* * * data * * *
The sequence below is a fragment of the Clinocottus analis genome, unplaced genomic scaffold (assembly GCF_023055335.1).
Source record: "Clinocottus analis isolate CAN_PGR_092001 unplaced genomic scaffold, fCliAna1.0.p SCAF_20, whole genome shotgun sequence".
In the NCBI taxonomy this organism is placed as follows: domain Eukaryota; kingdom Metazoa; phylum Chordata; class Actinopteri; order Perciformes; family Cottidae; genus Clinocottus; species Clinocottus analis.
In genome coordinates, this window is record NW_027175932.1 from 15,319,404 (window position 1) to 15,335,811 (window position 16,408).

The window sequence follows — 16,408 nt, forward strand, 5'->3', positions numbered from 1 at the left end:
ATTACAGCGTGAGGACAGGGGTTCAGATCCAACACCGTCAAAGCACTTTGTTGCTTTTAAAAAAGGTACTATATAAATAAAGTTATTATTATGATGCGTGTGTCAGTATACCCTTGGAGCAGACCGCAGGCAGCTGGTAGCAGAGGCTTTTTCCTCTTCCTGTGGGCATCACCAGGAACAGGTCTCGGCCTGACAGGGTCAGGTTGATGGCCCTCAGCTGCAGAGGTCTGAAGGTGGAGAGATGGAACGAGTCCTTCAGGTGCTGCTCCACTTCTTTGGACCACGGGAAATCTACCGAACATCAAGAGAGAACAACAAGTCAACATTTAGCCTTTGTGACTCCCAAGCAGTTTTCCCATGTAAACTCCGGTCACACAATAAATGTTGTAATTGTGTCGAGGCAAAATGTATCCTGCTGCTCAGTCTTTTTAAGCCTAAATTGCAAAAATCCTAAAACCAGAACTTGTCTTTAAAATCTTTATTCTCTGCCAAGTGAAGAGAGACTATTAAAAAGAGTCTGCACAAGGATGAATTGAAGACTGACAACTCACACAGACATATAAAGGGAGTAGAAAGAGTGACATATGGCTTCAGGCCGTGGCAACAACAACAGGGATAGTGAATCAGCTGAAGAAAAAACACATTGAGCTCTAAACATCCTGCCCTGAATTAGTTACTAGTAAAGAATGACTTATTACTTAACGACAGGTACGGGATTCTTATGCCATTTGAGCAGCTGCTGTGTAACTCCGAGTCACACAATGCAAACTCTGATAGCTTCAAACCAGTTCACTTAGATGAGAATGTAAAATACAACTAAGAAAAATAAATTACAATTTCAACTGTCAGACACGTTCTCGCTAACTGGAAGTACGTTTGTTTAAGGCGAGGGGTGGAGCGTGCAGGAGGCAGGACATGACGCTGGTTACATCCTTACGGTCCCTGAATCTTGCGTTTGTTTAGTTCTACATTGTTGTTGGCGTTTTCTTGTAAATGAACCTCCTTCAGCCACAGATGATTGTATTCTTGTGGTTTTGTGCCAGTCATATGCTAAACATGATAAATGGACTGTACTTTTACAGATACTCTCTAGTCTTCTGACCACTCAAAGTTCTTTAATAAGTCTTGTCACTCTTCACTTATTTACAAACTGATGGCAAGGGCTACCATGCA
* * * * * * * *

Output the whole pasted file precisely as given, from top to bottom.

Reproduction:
The sequence below is a fragment of the Clinocottus analis genome, unplaced genomic scaffold (assembly GCF_023055335.1).
Source record: "Clinocottus analis isolate CAN_PGR_092001 unplaced genomic scaffold, fCliAna1.0.p SCAF_20, whole genome shotgun sequence".
In the NCBI taxonomy this organism is placed as follows: domain Eukaryota; kingdom Metazoa; phylum Chordata; class Actinopteri; order Perciformes; family Cottidae; genus Clinocottus; species Clinocottus analis.
In genome coordinates, this window is record NW_027175932.1 from 15,319,404 (window position 1) to 15,335,811 (window position 16,408).

The window sequence follows — 16,408 nt, forward strand, 5'->3', positions numbered from 1 at the left end:
ATTACAGCGTGAGGACAGGGGTTCAGATCCAACACCGTCAAAGCACTTTGTTGCTTTTAAAAAAGGTACTATATAAATAAAGTTATTATTATGATGCGTGTGTCAGTATACCCTTGGAGCAGACCGCAGGCAGCTGGTAGCAGAGGCTTTTTCCTCTTCCTGTGGGCATCACCAGGAACAGGTCTCGGCCTGACAGGGTCAGGTTGATGGCCCTCAGCTGCAGAGGTCTGAAGGTGGAGAGATGGAACGAGTCCTTCAGGTGCTGCTCCACTTCTTTGGACCACGGGAAATCTACCGAACATCAAGAGAGAACAACAAGTCAACATTTAGCCTTTGTGACTCCCAAGCAGTTTTCCCATGTAAACTCCGGTCACACAATAAATGTTGTAATTGTGTCGAGGCAAAATGTATCCTGCTGCTCAGTCTTTTTAAGCCTAAATTGCAAAAATCCTAAAACCAGAACTTGTCTTTAAAATCTTTATTCTCTGCCAAGTGAAGAGAGACTATTAAAAAGAGTCTGCACAAGGATGAATTGAAGACTGACAACTCACACAGACATATAAAGGGAGTAGAAAGAGTGACATATGGCTTCAGGCCGTGGCAACAACAACAGGGATAGTGAATCAGCTGAAGAAAAAACACATTGAGCTCTAAACATCCTGCCCTGAATTAGTTACTAGTAAAGAATGACTTATTACTTAACGACAGGTACGGGATTCTTATGCCATTTGAGCAGCTGCTGTGTAACTCCGAGTCACACAATGCAAACTCTGATAGCTTCAAACCAGTTCACTTAGATGAGAATGTAAAATACAACTAAGAAAAATAAATTACAATTTCAACTGTCAGACACGTTCTCGCTAACTGGAAGTACGTTTGTTTAAGGCGAGGGGTGGAGCGTGCAGGAGGCAGGACATGACGCTGGTTACATCCTTACGGTCCCTGAATCTTGCGTTTGTTTAGTTCTACATTGTTGTTGGCGTTTTCTTGTAAATGAACCTCCTTCAGCCACAGATGATTGTATTCTTGTGGTTTTGTGCCAGTCATATGCTAAACATGATAAATGGACTGTACTTTTACAGATACTCTCTAGTCTTCTGACCACTCAAAGTTCTTTAATAAGTCTTGTCACTCTTCACTTATTTACAAACTGATGGCAAGGGCTACCATGCA